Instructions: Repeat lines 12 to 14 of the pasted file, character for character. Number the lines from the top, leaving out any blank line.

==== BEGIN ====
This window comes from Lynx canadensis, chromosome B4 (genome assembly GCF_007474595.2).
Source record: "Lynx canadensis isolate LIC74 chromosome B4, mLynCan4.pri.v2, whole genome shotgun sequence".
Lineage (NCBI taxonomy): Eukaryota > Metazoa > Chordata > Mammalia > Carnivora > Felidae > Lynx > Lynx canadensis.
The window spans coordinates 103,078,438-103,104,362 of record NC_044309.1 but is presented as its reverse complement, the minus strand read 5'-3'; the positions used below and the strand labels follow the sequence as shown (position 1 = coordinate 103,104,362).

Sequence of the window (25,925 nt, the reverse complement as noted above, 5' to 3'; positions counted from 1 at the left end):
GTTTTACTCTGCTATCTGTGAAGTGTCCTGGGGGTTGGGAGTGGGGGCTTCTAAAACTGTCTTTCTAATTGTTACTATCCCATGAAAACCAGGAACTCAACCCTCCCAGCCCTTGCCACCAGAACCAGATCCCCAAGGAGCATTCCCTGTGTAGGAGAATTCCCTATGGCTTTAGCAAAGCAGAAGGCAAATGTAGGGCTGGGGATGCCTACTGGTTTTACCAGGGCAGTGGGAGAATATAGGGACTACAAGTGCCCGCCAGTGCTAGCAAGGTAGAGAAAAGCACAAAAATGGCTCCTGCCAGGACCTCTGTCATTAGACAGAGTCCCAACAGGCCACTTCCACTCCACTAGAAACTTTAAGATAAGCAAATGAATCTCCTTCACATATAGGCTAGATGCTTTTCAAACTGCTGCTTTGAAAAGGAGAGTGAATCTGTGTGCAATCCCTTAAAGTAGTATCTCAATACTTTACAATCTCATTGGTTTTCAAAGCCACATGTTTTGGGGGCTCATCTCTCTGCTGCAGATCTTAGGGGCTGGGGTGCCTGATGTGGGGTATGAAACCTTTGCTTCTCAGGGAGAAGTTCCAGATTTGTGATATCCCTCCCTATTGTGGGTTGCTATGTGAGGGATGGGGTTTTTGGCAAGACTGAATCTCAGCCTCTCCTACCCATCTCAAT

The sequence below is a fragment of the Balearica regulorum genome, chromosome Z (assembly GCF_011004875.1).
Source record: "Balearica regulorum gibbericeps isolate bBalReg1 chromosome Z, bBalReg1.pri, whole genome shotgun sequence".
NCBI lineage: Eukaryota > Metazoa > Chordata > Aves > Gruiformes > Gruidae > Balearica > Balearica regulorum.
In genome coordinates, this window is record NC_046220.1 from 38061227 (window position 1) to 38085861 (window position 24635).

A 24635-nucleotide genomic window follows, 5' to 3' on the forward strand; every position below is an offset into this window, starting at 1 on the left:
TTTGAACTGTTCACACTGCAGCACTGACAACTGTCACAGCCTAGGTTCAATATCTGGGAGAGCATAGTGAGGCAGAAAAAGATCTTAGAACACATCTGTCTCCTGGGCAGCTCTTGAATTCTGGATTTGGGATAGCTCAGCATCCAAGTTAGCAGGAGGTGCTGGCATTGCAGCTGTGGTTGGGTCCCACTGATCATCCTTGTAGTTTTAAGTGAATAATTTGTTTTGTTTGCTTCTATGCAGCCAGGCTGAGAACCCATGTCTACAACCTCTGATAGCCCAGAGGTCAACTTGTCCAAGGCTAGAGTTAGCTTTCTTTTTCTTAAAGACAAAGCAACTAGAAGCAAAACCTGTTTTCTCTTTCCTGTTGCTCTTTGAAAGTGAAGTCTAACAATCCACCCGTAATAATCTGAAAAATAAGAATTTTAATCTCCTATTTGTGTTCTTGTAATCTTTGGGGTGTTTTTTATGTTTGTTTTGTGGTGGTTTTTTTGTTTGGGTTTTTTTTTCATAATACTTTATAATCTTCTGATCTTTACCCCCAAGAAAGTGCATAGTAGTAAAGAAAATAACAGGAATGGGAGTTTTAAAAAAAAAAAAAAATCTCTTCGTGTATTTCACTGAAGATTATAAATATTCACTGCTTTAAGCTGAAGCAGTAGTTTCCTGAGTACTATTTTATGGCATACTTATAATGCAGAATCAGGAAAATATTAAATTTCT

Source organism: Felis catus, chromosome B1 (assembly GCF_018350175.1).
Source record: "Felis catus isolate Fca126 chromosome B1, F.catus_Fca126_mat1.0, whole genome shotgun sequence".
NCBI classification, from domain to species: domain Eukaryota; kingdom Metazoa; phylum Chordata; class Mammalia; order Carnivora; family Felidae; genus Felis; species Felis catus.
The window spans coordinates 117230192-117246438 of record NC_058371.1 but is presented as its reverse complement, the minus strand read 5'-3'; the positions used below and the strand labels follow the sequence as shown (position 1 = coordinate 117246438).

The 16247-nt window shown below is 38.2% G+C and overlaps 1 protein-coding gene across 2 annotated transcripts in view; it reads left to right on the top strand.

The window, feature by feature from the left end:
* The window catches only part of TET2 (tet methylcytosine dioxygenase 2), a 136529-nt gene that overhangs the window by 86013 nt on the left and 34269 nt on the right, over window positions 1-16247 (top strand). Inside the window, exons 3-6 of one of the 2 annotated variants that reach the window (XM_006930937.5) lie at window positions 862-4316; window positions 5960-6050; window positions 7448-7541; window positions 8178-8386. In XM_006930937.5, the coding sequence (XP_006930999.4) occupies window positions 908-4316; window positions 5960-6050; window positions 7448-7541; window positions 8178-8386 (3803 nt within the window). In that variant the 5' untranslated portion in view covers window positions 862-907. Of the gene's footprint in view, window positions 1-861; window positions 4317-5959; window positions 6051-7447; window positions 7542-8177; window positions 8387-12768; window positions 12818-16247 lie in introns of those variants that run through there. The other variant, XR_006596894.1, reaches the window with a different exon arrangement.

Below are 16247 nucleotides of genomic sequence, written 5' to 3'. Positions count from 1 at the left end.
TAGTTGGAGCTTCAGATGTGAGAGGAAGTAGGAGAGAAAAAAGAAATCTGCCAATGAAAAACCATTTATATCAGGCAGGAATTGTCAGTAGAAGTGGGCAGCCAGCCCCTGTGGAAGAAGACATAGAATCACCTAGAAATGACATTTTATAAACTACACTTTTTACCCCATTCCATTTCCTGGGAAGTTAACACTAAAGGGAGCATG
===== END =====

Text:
TTTGAACTGTTCACACTGCAGCACTGACAACTGTCACAGCCTAGGTTCAATATCTGGGAGAGCATAGTGAGGCAGAAAAAGATCTTAGAACACATCTGTCTCCTGGGCAGCTCTTGAATTCTGGATTTGGGATAGCTCAGCATCCAAGTTAGCAGGAGGTGCTGGCATTGCAGCTGTGGTTGGGTCCCACTGATCATCCTTGTAGTTTTAAGTGAATAATTTGTTTTGTTTGCTTCTATGCAGCCAGGCTGAGAACCCATGTCTACAACCTCTGATAGCCCAGAGGTCAACTTGTCCAAGGCTAGAGTTAGCTTTCTTTTTCTTAAAGACAAAGCAACTAGAAGCAAAACCTGTTTTCTCTTTCCTGTTGCTCTTTGAAAGTGAAGTCTAACAATCCACCCGTAATAATCTGAAAAATAAGAATTTTAATCTCCTATTTGTGTTCTTGTAATCTTTGGGGTGTTTTTTATGTTTGTTTTGTGGTGGTTTTTTTGTTTGGGTTTTTTTTTCATAATACTTTATAATCTTCTGATCTTTACCCCCAAGAAAGTGCATAGTAGTAAAGAAAATAACAGGAATGGGAGTTTTAAAAAAAAAAAAAAATCTCTTCGTGTATTTCACTGAAGATTATAAATATTCACTGCTTTAAGCTGAAGCAGTAGTTTCCTGAGTACTATTTTATGGCATACTTATAATGCAGAATCAGGAAAATATTAAATTTCT

Source organism: Felis catus, chromosome B1 (assembly GCF_018350175.1).
Source record: "Felis catus isolate Fca126 chromosome B1, F.catus_Fca126_mat1.0, whole genome shotgun sequence".